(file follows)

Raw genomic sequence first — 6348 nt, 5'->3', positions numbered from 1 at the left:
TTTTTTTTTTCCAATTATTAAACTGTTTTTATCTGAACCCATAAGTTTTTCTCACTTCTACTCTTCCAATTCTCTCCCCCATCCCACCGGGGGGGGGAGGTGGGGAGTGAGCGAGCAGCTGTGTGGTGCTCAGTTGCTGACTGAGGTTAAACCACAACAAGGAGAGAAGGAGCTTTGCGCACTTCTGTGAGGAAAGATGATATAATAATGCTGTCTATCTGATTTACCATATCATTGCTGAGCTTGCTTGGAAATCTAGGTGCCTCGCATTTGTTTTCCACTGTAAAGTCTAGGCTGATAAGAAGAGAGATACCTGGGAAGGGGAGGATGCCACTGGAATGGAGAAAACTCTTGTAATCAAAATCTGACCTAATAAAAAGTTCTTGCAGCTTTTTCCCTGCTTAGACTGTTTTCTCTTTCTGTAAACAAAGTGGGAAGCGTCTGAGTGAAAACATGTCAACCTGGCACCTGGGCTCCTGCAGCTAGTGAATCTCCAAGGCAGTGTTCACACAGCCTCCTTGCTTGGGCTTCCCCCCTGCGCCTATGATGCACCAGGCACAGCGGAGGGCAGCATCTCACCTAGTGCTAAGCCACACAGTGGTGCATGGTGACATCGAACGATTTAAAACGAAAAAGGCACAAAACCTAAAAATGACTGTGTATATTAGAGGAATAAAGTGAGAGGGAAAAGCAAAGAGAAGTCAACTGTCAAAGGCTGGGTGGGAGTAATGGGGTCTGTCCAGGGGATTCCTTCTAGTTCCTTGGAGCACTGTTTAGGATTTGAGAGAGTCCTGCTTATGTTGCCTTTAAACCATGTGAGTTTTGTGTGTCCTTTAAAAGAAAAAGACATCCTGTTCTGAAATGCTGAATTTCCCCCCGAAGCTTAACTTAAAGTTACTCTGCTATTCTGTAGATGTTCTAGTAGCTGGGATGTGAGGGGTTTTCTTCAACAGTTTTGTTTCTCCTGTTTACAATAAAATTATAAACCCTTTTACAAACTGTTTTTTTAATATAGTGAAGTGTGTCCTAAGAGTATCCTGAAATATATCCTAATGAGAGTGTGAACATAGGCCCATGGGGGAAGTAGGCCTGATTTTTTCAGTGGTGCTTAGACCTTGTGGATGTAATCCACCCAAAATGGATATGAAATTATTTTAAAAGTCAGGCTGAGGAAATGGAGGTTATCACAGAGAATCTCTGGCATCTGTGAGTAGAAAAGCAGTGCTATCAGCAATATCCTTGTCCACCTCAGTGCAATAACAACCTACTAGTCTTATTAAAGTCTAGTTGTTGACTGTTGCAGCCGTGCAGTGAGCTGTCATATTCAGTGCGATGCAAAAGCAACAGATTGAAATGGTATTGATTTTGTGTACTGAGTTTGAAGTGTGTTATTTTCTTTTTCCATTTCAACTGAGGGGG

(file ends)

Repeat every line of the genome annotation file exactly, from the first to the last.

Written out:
Raw genomic sequence first — 6348 nt, 5'->3', positions numbered from 1 at the left:
TTTTTTTTTTCCAATTATTAAACTGTTTTTATCTGAACCCATAAGTTTTTCTCACTTCTACTCTTCCAATTCTCTCCCCCATCCCACCGGGGGGGGGAGGTGGGGAGTGAGCGAGCAGCTGTGTGGTGCTCAGTTGCTGACTGAGGTTAAACCACAACAAGGAGAGAAGGAGCTTTGCGCACTTCTGTGAGGAAAGATGATATAATAATGCTGTCTATCTGATTTACCATATCATTGCTGAGCTTGCTTGGAAATCTAGGTGCCTCGCATTTGTTTTCCACTGTAAAGTCTAGGCTGATAAGAAGAGAGATACCTGGGAAGGGGAGGATGCCACTGGAATGGAGAAAACTCTTGTAATCAAAATCTGACCTAATAAAAAGTTCTTGCAGCTTTTTCCCTGCTTAGACTGTTTTCTCTTTCTGTAAACAAAGTGGGAAGCGTCTGAGTGAAAACATGTCAACCTGGCACCTGGGCTCCTGCAGCTAGTGAATCTCCAAGGCAGTGTTCACACAGCCTCCTTGCTTGGGCTTCCCCCCTGCGCCTATGATGCACCAGGCACAGCGGAGGGCAGCATCTCACCTAGTGCTAAGCCACACAGTGGTGCATGGTGACATCGAACGATTTAAAACGAAAAAGGCACAAAACCTAAAAATGACTGTGTATATTAGAGGAATAAAGTGAGAGGGAAAAGCAAAGAGAAGTCAACTGTCAAAGGCTGGGTGGGAGTAATGGGGTCTGTCCAGGGGATTCCTTCTAGTTCCTTGGAGCACTGTTTAGGATTTGAGAGAGTCCTGCTTATGTTGCCTTTAAACCATGTGAGTTTTGTGTGTCCTTTAAAAGAAAAAGACATCCTGTTCTGAAATGCTGAATTTCCCCCCGAAGCTTAACTTAAAGTTACTCTGCTATTCTGTAGATGTTCTAGTAGCTGGGATGTGAGGGGTTTTCTTCAACAGTTTTGTTTCTCCTGTTTACAATAAAATTATAAACCCTTTTACAAACTGTTTTTTTAATATAGTGAAGTGTGTCCTAAGAGTATCCTGAAATATATCCTAATGAGAGTGTGAACATAGGCCCATGGGGGAAGTAGGCCTGATTTTTTCAGTGGTGCTTAGACCTTGTGGATGTAATCCACCCAAAATGGATATGAAATTATTTTAAAAGTCAGGCTGAGGAAATGGAGGTTATCACAGAGAATCTCTGGCATCTGTGAGTAGAAAAGCAGTGCTATCAGCAATATCCTTGTCCACCTCAGTGCAATAACAACCTACTAGTCTTATTAAAGTCTAGTTGTTGACTGTTGCAGCCGTGCAGTGAGCTGTCATATTCAGTGCGATGCAAAAGCAACAGATTGAAATGGTATTGATTTTGTGTACTGAGTTTGAAGTGTGTTATTTTCTTTTTCCATTTCAACTGAGGGGG